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What Do Your Characters Want? (Part 3)

We’ve reached the top of the pyramid! Your characters have food, water, shelter, physical safety, emotional stability, a community, self-respect, and external respect. What else could they possibly want?

At the top of Maslow's hierarchy, there's fulfillment and self-actualization:

By Chiquo [CC BY-SA 4.0]

In a general sense, this means not having obstacles (external or internal) between your character and what they need to fulfill their potential. Some people seek to get rid of or overcome any remaining obstacles; others seek to minimize what they need to feel fulfilled, for example through mindfulness and meditation. Where one person may aim to attain more money than they can ever spend to "buy" the freedom to pursue what they want, someone else may work to find contentment with what they already have, or sacrifice luxury to pursue self-actualization (e.g., a writer working a lower-wage 9-to-5 job to have time to write, rather than pursuing a more lucrative but also more time-intensive career that wouldn’t leave space for creativity).

Because this builds on everything else beneath it on the pyramid, what your character needs to find fulfillment is far more complex and individualized than something as basic as "not starving." Still, once your character otherwise has their needs met, striving for this self-actualization will be part of their underlying motivation, whether they realize it or not.

Another thing to consider is that we don't want to just attain the things on the pyramid; we want to hold on to them. The fear of losing any of these needs will impact a character's behavior, and as you go down the pyramid, that fear will become a more pressing problem. Someone wouldn't be thrilled to be working at a dead-end job (for safety and stability) instead of following their dreams (self-actualization), but they would be terrified to lose access to food and water. A character's behavior will be significantly impacted by the extent of that fear, which circles back to the need to both be and feel secure, as we discussed in Part 1.

Also keep in mind that in all cases a character's motivations don't have to be rational. The motivation has to make sense to the character. Someone who believes their physical safety is in danger will fight to protect themselves, even if the threat is objectively small or nonexistent. Someone with depression may not feel loved and connected to their community, and act accordingly, even if externally that love and community is there.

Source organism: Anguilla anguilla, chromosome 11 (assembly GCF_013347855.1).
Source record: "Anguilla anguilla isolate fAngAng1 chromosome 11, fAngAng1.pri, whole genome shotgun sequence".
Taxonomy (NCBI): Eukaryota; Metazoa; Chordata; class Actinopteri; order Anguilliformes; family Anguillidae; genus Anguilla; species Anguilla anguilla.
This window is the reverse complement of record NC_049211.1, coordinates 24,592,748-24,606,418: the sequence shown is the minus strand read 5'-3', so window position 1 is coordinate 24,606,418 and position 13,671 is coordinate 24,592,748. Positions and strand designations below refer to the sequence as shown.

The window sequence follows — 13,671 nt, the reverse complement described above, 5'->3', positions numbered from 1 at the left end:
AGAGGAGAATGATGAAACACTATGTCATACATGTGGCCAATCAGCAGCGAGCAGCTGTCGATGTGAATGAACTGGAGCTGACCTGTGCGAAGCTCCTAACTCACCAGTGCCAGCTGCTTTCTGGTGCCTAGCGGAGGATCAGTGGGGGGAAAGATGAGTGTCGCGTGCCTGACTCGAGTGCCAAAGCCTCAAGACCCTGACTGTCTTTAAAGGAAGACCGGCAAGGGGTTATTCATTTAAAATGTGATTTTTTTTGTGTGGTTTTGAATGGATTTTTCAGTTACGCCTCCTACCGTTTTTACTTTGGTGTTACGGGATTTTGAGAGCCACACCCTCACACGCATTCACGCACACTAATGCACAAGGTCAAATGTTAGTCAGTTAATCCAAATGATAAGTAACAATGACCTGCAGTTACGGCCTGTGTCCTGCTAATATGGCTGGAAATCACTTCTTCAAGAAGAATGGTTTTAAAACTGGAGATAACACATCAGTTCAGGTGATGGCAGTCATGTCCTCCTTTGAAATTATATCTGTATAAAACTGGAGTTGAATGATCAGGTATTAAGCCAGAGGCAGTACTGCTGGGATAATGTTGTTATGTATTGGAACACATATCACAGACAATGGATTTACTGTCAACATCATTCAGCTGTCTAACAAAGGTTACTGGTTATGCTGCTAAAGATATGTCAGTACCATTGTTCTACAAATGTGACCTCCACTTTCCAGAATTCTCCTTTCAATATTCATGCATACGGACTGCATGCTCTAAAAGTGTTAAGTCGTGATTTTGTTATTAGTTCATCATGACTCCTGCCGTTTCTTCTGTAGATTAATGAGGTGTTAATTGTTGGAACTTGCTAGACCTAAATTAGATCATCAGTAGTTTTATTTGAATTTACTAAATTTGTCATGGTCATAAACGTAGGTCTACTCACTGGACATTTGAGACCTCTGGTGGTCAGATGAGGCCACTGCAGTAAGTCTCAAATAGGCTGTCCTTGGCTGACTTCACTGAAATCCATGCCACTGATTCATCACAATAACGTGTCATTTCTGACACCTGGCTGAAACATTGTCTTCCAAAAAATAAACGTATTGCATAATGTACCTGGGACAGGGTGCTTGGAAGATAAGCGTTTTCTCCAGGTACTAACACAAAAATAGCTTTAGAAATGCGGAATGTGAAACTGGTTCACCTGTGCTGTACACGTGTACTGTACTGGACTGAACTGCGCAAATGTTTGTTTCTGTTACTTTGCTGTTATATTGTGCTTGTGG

Pinning down a character’s motivations boils down to understanding that character's subjective perspective on whether their needs are being met. This is true for every character—villains and side characters are also the heroes of their own stories. One character’s decisions don’t have to (and may not) make sense to another. And don't forget: societies are made up of individuals whose needs and goals may or may not be aligned. 
  • When a large enough group's needs aren't being met by society, we often see revolution, but when individuals are discontented, peer pressure may keep them quiet. Or they may choose to leave their community behind (if that doesn’t risk losing their other needs) and create/find another.
    • Exiled characters aren’t given a choice, but usually someone choosing to leave a community with which they’re disillusioned (like in many dystopian stories) has a choice because there’s an alternative community waiting, so there’s hope of having their needs met elsewhere. But as I said in Part 2, rare characters (e.g., hermits and recluses) may be comfortable without a traditional community.

Once you've figured out which needs aren't currently being met for your characters, you'll have a stronger sense of what their immediate goals are, of what's driving their decisions and behavior. So it will be easier to know what choices they would make in every situation they face.

Developing new characters can feel daunting, but by traveling up the pyramid one section at a time, you can create layered but cohesive characters—and complex casts of characters—that your readers will love.

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